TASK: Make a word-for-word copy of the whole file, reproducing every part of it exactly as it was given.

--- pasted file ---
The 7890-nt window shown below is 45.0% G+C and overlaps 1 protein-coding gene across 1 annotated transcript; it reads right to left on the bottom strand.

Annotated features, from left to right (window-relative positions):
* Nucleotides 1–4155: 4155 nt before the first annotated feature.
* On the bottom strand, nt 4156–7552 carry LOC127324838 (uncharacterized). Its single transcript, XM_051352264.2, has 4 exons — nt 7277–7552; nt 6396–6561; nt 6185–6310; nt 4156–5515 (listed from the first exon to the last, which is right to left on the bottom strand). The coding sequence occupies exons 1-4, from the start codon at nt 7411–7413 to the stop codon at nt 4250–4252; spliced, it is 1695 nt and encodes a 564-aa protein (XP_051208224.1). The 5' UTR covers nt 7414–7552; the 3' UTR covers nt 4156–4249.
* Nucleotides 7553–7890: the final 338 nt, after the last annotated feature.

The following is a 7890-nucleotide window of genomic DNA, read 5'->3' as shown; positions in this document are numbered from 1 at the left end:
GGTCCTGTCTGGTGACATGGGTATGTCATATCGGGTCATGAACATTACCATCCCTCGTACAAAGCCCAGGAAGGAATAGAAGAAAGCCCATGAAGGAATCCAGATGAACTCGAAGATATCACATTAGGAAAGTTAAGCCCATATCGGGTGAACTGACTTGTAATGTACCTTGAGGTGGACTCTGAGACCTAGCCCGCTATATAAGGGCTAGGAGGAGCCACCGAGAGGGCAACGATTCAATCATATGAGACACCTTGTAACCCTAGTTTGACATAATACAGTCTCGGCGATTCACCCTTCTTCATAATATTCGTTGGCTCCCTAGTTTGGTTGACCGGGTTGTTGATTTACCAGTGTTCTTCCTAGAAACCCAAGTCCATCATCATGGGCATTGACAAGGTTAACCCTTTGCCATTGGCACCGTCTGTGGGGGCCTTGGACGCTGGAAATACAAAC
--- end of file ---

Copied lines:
The 7890-nt window shown below is 45.0% G+C and overlaps 1 protein-coding gene across 1 annotated transcript; it reads right to left on the bottom strand.

Annotated features, from left to right (window-relative positions):
* Nucleotides 1–4155: 4155 nt before the first annotated feature.
* On the bottom strand, nt 4156–7552 carry LOC127324838 (uncharacterized). Its single transcript, XM_051352264.2, has 4 exons — nt 7277–7552; nt 6396–6561; nt 6185–6310; nt 4156–5515 (listed from the first exon to the last, which is right to left on the bottom strand). The coding sequence occupies exons 1-4, from the start codon at nt 7411–7413 to the stop codon at nt 4250–4252; spliced, it is 1695 nt and encodes a 564-aa protein (XP_051208224.1). The 5' UTR covers nt 7414–7552; the 3' UTR covers nt 4156–4249.
* Nucleotides 7553–7890: the final 338 nt, after the last annotated feature.

The following is a 7890-nucleotide window of genomic DNA, read 5'->3' as shown; positions in this document are numbered from 1 at the left end:
GGTCCTGTCTGGTGACATGGGTATGTCATATCGGGTCATGAACATTACCATCCCTCGTACAAAGCCCAGGAAGGAATAGAAGAAAGCCCATGAAGGAATCCAGATGAACTCGAAGATATCACATTAGGAAAGTTAAGCCCATATCGGGTGAACTGACTTGTAATGTACCTTGAGGTGGACTCTGAGACCTAGCCCGCTATATAAGGGCTAGGAGGAGCCACCGAGAGGGCAACGATTCAATCATATGAGACACCTTGTAACCCTAGTTTGACATAATACAGTCTCGGCGATTCACCCTTCTTCATAATATTCGTTGGCTCCCTAGTTTGGTTGACCGGGTTGTTGATTTACCAGTGTTCTTCCTAGAAACCCAAGTCCATCATCATGGGCATTGACAAGGTTAACCCTTTGCCATTGGCACCGTCTGTGGGGGCCTTGGACGCTGGAAATACAAAC